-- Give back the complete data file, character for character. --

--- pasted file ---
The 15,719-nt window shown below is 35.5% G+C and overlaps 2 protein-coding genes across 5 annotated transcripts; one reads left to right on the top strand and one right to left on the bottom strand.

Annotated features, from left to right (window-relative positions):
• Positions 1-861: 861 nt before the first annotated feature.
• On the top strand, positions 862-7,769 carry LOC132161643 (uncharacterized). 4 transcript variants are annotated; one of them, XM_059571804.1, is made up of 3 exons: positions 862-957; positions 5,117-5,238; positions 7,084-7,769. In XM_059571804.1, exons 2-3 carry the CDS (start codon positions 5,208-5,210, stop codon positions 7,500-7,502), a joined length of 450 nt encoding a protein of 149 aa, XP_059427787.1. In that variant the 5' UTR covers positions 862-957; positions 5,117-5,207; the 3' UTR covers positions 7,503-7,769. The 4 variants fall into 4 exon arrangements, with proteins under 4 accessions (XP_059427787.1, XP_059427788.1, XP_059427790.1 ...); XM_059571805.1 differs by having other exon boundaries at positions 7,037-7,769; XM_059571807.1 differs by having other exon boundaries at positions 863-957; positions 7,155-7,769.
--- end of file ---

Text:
The 15,719-nt window shown below is 35.5% G+C and overlaps 2 protein-coding genes across 5 annotated transcripts; one reads left to right on the top strand and one right to left on the bottom strand.

Annotated features, from left to right (window-relative positions):
• Positions 1-861: 861 nt before the first annotated feature.
• On the top strand, positions 862-7,769 carry LOC132161643 (uncharacterized). 4 transcript variants are annotated; one of them, XM_059571804.1, is made up of 3 exons: positions 862-957; positions 5,117-5,238; positions 7,084-7,769. In XM_059571804.1, exons 2-3 carry the CDS (start codon positions 5,208-5,210, stop codon positions 7,500-7,502), a joined length of 450 nt encoding a protein of 149 aa, XP_059427787.1. In that variant the 5' UTR covers positions 862-957; positions 5,117-5,207; the 3' UTR covers positions 7,503-7,769. The 4 variants fall into 4 exon arrangements, with proteins under 4 accessions (XP_059427787.1, XP_059427788.1, XP_059427790.1 ...); XM_059571805.1 differs by having other exon boundaries at positions 7,037-7,769; XM_059571807.1 differs by having other exon boundaries at positions 863-957; positions 7,155-7,769.